Unique artifacts confirm indelible link between Idaho, Lincoln
BOISE – As a newly elected president, Abraham Lincoln sat for hours with plaster drying on his face to create a life mask that was used to fashion statues of the imposing man.
Five years later, in 1865, he sat for another life mask; the difference in his features is remarkable, showing him horribly aged by the Civil War.
Such an intimate look at the 16th president isn’t easy to come by, but thanks to a major donation to Idaho by former state Attorney General and Lt. Gov. David Leroy and his wife, Nancy, those artifacts and others will go on display next year in a specially designed gallery in Boise. The new gallery will open during the celebration of the sesquicentennial, or 150th anniversary, of the creation of Idaho Territory – another accomplishment of Lincoln’s presidency.
Leroy has spent years researching, writing and collecting the story of Idaho and Lincoln, who helped pick the new territory’s name and appointed all its initial territorial officers, including its first governor – his close friend William Wallace, whom Lincoln subsequently nicknamed “Old Idaho.”
Lincoln reported on the new territory in his 1863 and 1864 State of the Union messages, and even discussed Idaho territory business the day he died. During that meeting, he invited members of an Idaho delegation to join him that night at Ford’s Theatre to see a play, but they declined.
“Idaho, more than any other state, is related to Abraham Lincoln,” avers Leroy, who acknowledges that his claim arouses “considerable consternation” in Illinois, Kentucky and Indiana. “But I defend the claim, and am willing to contribute artifacts which support the claim in perpetuity.”
The unique collection documenting Lincoln and his ties to Idaho includes original signed documents, photos, portraits, busts, a 1,500-volume library of works related to Lincoln, and even a lock of Lincoln’s hair, taken at his autopsy by the surgeon general of the United States.
“Over the years, I have collected documents, tangible items, memorabilia that relates to that story of Lincoln and Idaho, Lincoln and the Rocky Mountain West,” Leroy said. “I’m interested in attempting to continue to tell that story to generations of Idahoans.”
Janet Gallimore, director of the Idaho State Historical Society, says she gets “goosebumps” thinking about what’s in store. “David’s collection is the finest collection of Lincoln material in the Intermountain West,” she said. “I’m just so excited that we will be acquiring this fabulous collection for the public. A great amount of Lincoln’s significance for Idaho is going to be presented to the public for the first time in an exhibition venue.”
The new Lincoln Legacy Collection and Exhibition will be installed at the Idaho State Archives, a light-filled structure that stands just down the road in Boise from the historic Old Idaho Penitentiary, which was in use in territorial times.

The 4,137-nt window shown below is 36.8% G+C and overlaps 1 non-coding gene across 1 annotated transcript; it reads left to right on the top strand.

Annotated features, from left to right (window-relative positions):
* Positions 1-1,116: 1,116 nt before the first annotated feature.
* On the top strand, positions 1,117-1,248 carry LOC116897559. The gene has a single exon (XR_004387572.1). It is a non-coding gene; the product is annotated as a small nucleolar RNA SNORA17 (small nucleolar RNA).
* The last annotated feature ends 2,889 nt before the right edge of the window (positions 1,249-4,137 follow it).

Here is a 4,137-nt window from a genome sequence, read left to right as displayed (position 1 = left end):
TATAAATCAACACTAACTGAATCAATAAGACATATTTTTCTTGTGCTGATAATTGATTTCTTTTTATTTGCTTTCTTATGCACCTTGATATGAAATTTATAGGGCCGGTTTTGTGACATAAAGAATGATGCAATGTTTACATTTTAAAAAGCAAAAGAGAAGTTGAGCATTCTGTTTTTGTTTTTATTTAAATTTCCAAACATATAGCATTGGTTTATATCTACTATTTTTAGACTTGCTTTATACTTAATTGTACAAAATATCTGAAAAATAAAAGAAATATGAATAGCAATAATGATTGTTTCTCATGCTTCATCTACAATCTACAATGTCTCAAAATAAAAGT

The archives now function mostly as a research facility; the new Lincoln gallery will be its first permanent exhibit open to the public, and is expected to draw busloads of schoolchildren and other visitors.
“(Leroy’s) vision was not just having it go to archives and no one gets to see it – his vision was to make it available to the public,” Gallimore said.
A glassed-in gallery, 60 feet long and 20 feet wide, will be constructed in an area that now contains study carrels, just off the archives building’s soaring lobby, with its glass walls facing the Old Penitentiary.
Visitors will enter a reproduction of Lincoln’s office as president, complete with fireplace, painting of Andrew Jackson on the wall, and a reproduction of the table at which his Cabinet met and Lincoln signed the Emancipation Proclamation.
“He penned the Pacific Railway Act, the Emancipation Proclamation and the Idaho Territory Act within nine months,” Gallimore said. “That sort of frames what was going on within our country.”
Then they’ll move through other small galleries documenting different phases of Lincoln’s life and ties to Idaho, ending in a reproduction of the Ford’s Theatre box where an assassin’s bullet took his life.
“We’ll frame the story of Lincoln and Idaho with Lincoln’s history as a lawyer, a legislator, the president, and then talk about what was going on in that era of U.S. history that really caused all of this to happen,” Gallimore said. “People get to have direct access to original materials that David has collected that really illuminate that story.”
The 1,500-volume scholarly collection will be housed in a special reading room at the other end of the archives building, adorned with Lincoln items, where scholars and others can access it for research.
State lawmakers this year approved $65,000 in infrastructure improvements to the archives building to allow for the new gallery; a $90,000 fund drive is raising private funds to complete it, and it’ll open in fall 2013.
Said Leroy, “The commitment is to attempt to make this a nationally unique, regionally significant collection of Lincoln materials that is a destination museum, exhibit and a substantial research facility for Lincoln scholars.”